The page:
Spice of Life: Riding radio waves on trip down memory lane
The radio lived in our living room. Father would come in five minutes before 8am to listen to the news. There was a war raging in Europe and dad wanted to get the latest news.
One can’t understand the hullabaloo about India becoming Bharat. Worse happened last month. All India Radio, which I have been listening to since childhood, became Akash Vani and no one stirred a whisker! Maybe no one listens to the radio anymore.
But I do, religiously. The radio is one of my more delightful addictions. So it has been with me since I was a youngster. In fact, it was at a tender age that I came in contact with a radio. It lived in our living room. Father would come in five minutes before 8am to listen to the news. There was a war raging in Europe and dad wanted to get the latest news.
The radio was a large, polished wooden box. The left half housed the speaker behind a fabric. The right side had a circular glass dial with numbers written on it. Below there were half a dozen knobs that worked the radio. An electric eye in the top right hand corner blinked when the radio was switched on and turned green when the radio had warmed up.
The left hand top corner had the picture of a dog sitting in front of a hand-cranked record player facing a large megaphone. This was the logo of His Master’s Voice – HMV. As the light turned green, the radio squeaked, shrieked and squelched, fuelling my excitement. Then came the news. The news was in English. Staring at this magical contraption, I learnt English.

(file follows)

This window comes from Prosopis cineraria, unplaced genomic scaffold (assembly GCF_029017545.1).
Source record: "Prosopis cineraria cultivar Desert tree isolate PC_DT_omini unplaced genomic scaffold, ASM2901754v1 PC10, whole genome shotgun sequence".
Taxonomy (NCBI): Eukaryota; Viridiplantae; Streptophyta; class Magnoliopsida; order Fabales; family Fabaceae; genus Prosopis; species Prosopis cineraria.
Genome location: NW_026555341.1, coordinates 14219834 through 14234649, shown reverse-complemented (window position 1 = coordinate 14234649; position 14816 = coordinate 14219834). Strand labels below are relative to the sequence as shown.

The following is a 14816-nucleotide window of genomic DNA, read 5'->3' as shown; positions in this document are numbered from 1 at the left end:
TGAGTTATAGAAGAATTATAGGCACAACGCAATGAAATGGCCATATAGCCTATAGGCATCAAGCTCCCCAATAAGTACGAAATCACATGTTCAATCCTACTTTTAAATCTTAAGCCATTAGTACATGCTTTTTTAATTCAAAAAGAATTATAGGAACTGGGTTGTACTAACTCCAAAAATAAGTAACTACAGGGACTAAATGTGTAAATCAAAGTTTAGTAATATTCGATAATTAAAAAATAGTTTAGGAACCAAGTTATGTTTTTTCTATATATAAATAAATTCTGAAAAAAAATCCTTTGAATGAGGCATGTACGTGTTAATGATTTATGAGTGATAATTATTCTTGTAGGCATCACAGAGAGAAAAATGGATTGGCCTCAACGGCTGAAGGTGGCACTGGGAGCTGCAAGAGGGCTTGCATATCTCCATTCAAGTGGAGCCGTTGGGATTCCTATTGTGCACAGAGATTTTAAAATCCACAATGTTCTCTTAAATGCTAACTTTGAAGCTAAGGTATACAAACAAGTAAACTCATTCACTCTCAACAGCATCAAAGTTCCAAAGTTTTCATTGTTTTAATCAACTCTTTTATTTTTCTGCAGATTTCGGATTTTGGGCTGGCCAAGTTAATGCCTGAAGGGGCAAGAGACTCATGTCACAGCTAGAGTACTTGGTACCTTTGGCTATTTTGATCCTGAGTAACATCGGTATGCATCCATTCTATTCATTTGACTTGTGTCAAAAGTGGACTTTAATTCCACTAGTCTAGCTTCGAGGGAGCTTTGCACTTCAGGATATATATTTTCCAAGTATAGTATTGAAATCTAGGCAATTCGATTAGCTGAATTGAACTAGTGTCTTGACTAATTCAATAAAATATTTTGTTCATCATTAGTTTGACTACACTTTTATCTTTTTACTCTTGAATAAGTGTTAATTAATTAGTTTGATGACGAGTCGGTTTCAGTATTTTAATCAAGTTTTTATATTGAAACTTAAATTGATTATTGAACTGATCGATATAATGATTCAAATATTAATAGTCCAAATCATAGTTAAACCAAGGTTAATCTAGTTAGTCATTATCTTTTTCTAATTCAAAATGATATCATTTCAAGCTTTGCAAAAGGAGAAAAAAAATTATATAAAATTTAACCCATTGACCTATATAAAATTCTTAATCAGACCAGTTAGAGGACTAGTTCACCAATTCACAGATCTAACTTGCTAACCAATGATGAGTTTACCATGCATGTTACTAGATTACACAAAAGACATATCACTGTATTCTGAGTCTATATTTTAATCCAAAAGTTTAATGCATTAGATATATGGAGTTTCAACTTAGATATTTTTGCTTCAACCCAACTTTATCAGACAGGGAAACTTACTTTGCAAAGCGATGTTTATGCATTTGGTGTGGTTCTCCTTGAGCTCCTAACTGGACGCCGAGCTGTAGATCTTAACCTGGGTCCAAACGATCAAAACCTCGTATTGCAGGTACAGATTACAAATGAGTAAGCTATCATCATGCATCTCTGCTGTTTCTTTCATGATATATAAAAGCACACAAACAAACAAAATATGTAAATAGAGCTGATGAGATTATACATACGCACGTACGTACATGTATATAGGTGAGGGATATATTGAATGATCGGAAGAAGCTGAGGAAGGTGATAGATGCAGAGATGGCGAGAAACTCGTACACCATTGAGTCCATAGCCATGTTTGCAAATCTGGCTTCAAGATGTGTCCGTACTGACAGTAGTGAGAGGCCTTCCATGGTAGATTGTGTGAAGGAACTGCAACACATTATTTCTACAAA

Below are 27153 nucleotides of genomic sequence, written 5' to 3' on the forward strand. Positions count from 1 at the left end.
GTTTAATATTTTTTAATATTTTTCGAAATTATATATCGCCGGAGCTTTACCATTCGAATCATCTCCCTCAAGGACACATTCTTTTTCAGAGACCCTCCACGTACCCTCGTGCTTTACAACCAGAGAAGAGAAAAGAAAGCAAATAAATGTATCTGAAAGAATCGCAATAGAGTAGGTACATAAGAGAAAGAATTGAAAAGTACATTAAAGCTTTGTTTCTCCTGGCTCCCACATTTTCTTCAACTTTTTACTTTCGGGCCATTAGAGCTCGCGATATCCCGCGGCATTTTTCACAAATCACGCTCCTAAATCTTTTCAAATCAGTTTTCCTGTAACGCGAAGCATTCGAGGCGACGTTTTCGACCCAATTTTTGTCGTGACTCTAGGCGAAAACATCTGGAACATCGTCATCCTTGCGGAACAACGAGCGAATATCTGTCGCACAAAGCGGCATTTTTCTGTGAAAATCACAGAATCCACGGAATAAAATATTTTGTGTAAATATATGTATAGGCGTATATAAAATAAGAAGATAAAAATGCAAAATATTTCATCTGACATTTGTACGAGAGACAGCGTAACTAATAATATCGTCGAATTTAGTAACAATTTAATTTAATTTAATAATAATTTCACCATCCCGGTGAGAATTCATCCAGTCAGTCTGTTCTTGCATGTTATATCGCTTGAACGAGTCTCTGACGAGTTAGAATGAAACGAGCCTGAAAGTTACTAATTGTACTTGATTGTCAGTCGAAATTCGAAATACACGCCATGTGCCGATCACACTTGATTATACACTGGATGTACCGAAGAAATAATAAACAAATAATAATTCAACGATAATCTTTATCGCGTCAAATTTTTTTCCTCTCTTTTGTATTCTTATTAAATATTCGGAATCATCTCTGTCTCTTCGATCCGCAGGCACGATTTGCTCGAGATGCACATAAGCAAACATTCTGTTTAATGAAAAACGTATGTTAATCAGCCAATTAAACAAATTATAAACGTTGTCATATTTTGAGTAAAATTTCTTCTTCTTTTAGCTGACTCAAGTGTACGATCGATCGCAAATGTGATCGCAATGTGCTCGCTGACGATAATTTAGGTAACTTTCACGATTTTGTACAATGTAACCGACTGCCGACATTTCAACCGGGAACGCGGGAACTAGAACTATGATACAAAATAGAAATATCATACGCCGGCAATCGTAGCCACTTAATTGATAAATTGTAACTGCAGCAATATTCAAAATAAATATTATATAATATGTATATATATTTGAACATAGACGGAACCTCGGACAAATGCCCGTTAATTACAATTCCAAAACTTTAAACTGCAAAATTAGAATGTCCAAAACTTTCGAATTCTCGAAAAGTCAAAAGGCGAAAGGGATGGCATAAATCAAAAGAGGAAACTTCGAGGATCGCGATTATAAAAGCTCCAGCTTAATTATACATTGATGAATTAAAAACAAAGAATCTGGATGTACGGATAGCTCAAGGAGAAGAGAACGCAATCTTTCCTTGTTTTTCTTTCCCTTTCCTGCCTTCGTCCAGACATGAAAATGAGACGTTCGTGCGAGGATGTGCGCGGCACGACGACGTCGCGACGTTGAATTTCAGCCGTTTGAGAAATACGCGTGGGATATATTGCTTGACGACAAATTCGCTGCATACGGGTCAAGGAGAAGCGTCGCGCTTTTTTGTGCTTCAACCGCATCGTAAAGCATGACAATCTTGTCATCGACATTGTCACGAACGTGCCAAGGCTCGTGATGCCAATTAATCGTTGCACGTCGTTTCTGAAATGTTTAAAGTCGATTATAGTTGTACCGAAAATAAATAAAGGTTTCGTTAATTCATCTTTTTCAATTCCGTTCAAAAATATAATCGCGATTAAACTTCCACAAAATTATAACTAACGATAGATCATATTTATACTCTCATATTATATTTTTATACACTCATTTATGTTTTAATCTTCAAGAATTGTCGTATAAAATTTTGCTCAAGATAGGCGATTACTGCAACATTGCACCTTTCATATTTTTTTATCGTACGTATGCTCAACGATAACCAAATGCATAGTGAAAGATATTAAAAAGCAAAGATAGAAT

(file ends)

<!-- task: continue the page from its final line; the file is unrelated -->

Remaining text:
After Independence, I learnt English from Melville D’Mello and Roshan Menon, and Hindi from Devki Nandan Pandey. In my formative years, the radio entered my subconscious. It has been a permanent residence ever since.
Premila Premchand’s programme, A Date with You, full of Western songs, introduced me to Elvis Presley, Pat Boon, Bill Haley, The Platters and lots more. Her signature tune, Glen Miller’s In the Mood, was my introduction to Swing. Call that an addiction, or a love affair, it is still very much with me.
All this input to music was only to grow and get better. Thanks to a toothpaste. Ameen Sayani’s Binaca Geetmala still resonates in my head, as does the Binaca Hit Parade from Radio Ceylon.
Then came the great leap forward: The transistor radio. My first transistor radio was my prized possession. I loved it. On my first posting overseas, I took it with me to Bangkok only to be terribly disappointed. It had no FM station! The second Japanese invasion was by Sony, Akai, Panasonic and many more.
So I bought a Sony with FM. Bangkok was the first city on the Asian mainland to have TV. American movies, very popular, had Thai soundtracks which expats could not understand. No problem! The TV channels had a deal with FM stations. The original soundtrack was on a FM radio station.
Years later in Montreal, I enrolled for a mass communication course in a local college. They had a course in radio communication. The college had a community radio broadcasting station and students were allowed to set up radio stations with their own call signs.
I set up a radio station and called it A.I R. “This is A.I.R,” I would announce. “All India Railway Station. Ab aap samachar may Angrezi sunoge, Hindi, Punjabi, Francici, Arbi aur Bangla sunoge.” And the music in the background, Glen Miller’s In The Mood!
The writer is a Chandigarh-based freelance contributor. He can be contacted at firstname.lastname@example.org